After explaining the concept of a Marigold Committee to the staff, offer the opportunity to anyone who would like to serve on it. Although the committee does not have to have a formal leader, if membership is large—more than 5 or 6 people—designating a facilitator or chair would be a smart idea so someone is in charge of planning events and keeping everyone informed.

Should an administrator serve on the committee? Since the Marigold Committee is a new concept, there are no hard-and-fast rules, but the presence of an administrator may alter the collegial feel you’re going for. New teachers are likely to have questions they may not want an administrator to hear, questions like, “If I want to take a sick day, but I’m not actually sick, is it okay to just say so, or do I have to pretend?”

Step 2: Survey new teachers.

Figure out what new teachers need by conducting a survey to learn about their concerns and questions. This survey should ideally be given in written or online form, rather than in person, to allow teachers time to reflect and offer honest responses. Most of your survey should consist of open-ended questions like these:

·                   What are you struggling with right now?

·                   What do you need information about?

·                   What questions do you have about our school? About our administration? About our students? About teaching in general?

Because new teachers don’t necessarily know what they don’t know, also provide some checklist-type or multiple-choice questions to help them consider other areas where they might need help. For example, “Which of these topics would you like to learn more about?” followed by a list of topics like classroom management, curriculum requirements, getting classroom materials, technology, setting up your retirement/financial plan, and the teachers’ union.

Step 3: Strategize.

When survey results come in, meet with other committee members to plan how to address the new teachers’ concerns. What issues are the most common among many of the newcomers? Is there someone on the committee with specialized skills or knowledge who can help someone solve a specific problem right away? Would other topics be most appropriate for whole-group discussion? What resources should the committee gather to support the new teachers? Whatever you do, use the survey to guide your interactions with the newcomers, rather than assuming you know what they need.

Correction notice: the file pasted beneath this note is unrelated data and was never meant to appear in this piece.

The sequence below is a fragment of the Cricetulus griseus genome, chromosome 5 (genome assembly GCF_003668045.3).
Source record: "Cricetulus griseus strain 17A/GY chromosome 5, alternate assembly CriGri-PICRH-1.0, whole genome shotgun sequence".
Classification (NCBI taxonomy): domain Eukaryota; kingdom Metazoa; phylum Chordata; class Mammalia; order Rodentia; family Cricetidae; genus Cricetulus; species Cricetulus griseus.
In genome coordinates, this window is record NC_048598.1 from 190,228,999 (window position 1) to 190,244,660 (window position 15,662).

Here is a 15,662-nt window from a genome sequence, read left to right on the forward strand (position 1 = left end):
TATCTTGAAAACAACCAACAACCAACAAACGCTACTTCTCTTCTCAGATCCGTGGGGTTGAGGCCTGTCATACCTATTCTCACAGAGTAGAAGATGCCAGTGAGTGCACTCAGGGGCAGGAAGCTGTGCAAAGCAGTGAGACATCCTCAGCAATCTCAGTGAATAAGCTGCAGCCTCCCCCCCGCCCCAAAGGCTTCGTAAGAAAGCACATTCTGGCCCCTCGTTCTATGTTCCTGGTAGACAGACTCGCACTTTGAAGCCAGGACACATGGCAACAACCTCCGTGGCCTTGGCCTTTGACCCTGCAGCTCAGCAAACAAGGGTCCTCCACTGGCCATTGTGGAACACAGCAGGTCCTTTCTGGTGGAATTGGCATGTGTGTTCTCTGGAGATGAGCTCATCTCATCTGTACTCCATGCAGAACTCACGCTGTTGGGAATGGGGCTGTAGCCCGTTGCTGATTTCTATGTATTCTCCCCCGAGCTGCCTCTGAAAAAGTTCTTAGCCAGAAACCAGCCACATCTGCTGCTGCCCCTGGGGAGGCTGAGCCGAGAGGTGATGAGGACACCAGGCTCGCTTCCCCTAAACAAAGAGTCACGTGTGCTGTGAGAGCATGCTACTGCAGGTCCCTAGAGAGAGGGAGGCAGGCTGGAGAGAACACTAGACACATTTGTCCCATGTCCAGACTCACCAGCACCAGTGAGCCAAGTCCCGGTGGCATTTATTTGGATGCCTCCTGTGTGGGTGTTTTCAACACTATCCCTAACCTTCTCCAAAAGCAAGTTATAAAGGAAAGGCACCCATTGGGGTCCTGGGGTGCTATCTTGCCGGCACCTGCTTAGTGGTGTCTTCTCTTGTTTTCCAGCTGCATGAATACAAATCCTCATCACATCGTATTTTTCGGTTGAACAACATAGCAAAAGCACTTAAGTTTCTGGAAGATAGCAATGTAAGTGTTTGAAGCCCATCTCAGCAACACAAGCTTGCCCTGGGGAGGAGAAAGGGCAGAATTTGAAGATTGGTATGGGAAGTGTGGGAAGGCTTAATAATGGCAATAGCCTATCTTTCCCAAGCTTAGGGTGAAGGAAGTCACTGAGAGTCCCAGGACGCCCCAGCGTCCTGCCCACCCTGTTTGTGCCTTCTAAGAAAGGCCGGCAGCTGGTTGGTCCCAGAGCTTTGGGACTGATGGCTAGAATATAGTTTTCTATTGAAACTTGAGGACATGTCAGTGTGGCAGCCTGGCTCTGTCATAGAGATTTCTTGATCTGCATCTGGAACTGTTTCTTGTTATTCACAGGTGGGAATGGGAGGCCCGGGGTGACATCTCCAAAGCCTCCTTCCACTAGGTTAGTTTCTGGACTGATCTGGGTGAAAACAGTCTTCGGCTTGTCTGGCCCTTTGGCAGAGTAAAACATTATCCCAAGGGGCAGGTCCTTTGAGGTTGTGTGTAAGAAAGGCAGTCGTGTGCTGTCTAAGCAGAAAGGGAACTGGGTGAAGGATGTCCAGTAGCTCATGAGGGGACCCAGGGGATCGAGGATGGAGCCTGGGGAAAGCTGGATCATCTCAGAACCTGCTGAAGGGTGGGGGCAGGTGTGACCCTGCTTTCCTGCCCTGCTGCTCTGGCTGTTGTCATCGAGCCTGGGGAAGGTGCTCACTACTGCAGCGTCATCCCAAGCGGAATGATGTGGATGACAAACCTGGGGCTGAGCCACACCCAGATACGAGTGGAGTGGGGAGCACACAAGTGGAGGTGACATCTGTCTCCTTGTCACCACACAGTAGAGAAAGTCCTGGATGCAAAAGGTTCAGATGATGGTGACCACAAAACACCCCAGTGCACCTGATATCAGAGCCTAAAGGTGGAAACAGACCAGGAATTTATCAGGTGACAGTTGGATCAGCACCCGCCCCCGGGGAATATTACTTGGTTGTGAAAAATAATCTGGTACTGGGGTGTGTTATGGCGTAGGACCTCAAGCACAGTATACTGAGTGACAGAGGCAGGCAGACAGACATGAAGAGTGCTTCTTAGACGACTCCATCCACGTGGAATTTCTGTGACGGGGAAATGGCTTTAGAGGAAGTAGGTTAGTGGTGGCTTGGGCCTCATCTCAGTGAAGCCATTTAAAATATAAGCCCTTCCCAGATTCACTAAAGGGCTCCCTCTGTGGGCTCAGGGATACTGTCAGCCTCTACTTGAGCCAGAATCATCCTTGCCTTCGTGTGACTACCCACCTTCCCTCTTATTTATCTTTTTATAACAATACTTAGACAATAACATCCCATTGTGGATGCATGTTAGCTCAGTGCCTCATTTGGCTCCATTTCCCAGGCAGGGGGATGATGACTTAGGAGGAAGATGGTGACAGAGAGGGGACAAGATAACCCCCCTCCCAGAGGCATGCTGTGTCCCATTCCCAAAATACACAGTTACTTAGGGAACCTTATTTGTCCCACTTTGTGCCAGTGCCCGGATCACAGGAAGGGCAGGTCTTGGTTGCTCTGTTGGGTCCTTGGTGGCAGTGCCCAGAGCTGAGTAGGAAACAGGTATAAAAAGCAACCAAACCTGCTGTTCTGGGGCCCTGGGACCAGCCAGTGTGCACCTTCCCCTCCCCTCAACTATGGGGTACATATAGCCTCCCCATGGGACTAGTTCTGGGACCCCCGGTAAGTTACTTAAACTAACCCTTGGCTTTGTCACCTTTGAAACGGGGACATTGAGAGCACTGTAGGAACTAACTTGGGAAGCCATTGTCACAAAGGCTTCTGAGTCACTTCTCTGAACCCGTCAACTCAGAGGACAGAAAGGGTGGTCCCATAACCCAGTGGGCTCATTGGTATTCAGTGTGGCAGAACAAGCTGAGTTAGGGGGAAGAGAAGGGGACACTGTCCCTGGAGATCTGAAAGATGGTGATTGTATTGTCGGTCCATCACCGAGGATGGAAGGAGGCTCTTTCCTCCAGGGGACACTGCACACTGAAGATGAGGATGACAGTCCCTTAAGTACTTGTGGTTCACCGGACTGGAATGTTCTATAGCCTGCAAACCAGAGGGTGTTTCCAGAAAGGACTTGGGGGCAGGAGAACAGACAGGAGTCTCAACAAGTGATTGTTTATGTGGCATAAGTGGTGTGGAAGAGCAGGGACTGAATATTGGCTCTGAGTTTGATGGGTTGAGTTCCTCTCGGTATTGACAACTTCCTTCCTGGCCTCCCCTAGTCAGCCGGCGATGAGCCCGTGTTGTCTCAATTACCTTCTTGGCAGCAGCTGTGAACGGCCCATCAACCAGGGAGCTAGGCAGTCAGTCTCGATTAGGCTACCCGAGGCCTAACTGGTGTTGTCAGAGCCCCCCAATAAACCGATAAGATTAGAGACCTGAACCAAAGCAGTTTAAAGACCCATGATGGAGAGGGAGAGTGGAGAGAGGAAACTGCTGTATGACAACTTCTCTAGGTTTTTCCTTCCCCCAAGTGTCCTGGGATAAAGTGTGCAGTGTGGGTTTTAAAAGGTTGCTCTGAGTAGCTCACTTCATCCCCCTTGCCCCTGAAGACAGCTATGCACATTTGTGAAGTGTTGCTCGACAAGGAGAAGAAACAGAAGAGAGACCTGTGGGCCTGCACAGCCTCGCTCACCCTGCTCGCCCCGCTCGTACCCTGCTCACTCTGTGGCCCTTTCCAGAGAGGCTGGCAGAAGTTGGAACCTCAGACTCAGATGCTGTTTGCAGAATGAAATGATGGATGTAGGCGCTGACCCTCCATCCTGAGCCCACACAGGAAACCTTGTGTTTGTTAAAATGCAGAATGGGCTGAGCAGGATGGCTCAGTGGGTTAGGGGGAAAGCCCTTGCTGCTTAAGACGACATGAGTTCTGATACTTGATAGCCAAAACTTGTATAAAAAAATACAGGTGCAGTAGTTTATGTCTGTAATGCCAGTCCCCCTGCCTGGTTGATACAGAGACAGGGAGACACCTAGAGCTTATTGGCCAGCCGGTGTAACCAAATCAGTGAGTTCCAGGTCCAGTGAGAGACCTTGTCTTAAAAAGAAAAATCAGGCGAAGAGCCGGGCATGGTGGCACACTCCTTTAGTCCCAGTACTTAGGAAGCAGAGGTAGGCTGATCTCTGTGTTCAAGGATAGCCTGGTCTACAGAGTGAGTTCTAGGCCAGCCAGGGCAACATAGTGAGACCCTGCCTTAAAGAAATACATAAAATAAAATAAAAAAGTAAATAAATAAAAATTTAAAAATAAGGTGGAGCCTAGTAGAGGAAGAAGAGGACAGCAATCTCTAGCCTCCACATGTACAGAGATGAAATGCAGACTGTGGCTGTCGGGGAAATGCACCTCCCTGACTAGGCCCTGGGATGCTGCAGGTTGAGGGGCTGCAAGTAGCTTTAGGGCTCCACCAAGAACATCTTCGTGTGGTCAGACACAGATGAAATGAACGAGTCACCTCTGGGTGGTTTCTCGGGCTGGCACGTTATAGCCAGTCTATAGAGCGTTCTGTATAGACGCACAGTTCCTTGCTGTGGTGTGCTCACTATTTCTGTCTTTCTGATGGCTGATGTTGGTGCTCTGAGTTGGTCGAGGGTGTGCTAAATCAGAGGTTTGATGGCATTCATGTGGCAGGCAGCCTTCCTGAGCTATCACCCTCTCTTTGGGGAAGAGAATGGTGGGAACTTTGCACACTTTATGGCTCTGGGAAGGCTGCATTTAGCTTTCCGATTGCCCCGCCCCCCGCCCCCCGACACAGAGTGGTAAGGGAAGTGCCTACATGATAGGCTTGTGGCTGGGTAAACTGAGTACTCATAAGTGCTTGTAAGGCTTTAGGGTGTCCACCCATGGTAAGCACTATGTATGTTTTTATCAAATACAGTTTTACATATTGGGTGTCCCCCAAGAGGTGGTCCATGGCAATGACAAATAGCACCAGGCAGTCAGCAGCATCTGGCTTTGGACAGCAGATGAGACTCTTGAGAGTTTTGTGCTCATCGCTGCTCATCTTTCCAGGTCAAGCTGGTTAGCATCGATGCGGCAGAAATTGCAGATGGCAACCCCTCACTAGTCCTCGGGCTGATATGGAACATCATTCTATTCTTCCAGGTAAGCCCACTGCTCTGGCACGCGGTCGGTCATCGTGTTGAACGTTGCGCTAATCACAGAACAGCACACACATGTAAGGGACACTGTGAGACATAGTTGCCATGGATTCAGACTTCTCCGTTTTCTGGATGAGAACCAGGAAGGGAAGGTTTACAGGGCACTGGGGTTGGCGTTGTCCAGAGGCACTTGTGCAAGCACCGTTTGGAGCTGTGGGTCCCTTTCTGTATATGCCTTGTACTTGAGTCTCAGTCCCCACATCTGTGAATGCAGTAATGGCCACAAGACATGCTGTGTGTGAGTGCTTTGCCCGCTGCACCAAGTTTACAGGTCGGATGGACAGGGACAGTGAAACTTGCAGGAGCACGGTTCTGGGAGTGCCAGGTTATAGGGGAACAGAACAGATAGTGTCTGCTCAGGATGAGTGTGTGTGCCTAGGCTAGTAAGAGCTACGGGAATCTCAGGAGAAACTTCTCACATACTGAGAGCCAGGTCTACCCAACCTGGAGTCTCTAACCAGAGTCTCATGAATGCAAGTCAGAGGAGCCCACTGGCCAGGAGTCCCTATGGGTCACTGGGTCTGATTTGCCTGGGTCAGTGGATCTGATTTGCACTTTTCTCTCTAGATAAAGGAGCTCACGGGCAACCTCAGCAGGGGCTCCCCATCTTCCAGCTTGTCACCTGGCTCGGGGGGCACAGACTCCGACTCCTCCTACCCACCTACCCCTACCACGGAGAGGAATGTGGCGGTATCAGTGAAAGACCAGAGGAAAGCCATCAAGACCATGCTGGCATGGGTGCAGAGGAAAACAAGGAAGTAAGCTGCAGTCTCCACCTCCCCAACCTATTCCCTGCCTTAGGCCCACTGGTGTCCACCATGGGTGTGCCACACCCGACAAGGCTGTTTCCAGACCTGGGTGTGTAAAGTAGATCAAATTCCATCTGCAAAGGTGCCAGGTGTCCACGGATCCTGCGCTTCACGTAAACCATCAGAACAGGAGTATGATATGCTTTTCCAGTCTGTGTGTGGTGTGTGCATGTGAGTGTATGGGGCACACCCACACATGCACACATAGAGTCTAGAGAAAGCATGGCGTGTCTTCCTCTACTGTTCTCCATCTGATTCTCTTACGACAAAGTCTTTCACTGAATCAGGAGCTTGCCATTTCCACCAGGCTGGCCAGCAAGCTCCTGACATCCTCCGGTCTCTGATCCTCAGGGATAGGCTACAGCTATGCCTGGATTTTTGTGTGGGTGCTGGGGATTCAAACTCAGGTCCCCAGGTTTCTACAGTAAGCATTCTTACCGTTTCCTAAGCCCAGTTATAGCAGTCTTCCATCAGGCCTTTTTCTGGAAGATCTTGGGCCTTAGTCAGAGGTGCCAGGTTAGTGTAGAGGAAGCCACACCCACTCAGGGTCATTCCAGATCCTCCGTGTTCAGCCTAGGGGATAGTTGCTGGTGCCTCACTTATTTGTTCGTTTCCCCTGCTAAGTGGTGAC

Also, consider how often you might want to meet. Will your committee hold monthly gatherings, do something once a week, or just meet once per quarter? Although it’s smart to plan based on everyone’s needs rather than stick to a rigid schedule, scheduling a few gatherings early on will build strong relationships that will last throughout the year.

Step 4: Hold your first gathering.

Keep this light, fun, and informal. New teachers are feeling a lot of anxiety, and if the first gathering is overly formal—more like an interview than a party—it will only increase that anxiety. Remember that although the Marigold Committee exists to share information, its main purpose is to build relationships with new teachers. Here are some suggestions for a first get-together:

·                   Feed everyone. Whether it’s sandwiches at lunch, snacks after school, or a full dinner, make sure there’s food.

·                   Set aside time for each Marigold to share a short reflection about his or her first year of teaching. Because the new teachers don’t know the Marigolds well, they haven’t developed the necessary trust to share what’s really bothering them. That trust can grow quickly if the Marigolds show some vulnerability from the start and share stories that reveal the truth about teaching: Everyone’s first year is hard.

·                   Plan an equal amount of time to let the newcomers talk. Although the Marigolds’ sharing is necessary to build relationships, do not allow it to dominate the first gathering, or newcomers will quickly see the committee as unconcerned about their needs. Give the new teachers an opportunity to ask questions and share their concerns.

·                   Keep things moving. A whole-group discussion may be too awkward at first, especially if people don’t know each other well. To get the conversation going, pair people up to discuss different questions or play some other kind of conversation-starting game to loosen the group up and get them talking.

Step 5: Continue gathering in a variety of ways.

For future gatherings, offer some variety, experimenting with meeting times, lengths, and activities, so you don’t tax anyone’s schedule and you offer different paths for connection. Here are some options to consider:

·                   Create opportunities for one-on-one interactions. Not all personalities will click, and if your gatherings always bring the whole group together, a personality clash may prevent some new teachers from opening up and getting the help they need. Look for ways to create individual connections as well. Committee members might choose individual newcomers to make direct, one-on-one contact with on a regular basis.

·                   Offer brief, informal workshops or presentations given by individual Marigolds on areas of expertise: satisfying IEP requirements, making calls to or meeting with parents, behavior management strategies, or using the school’s grading system.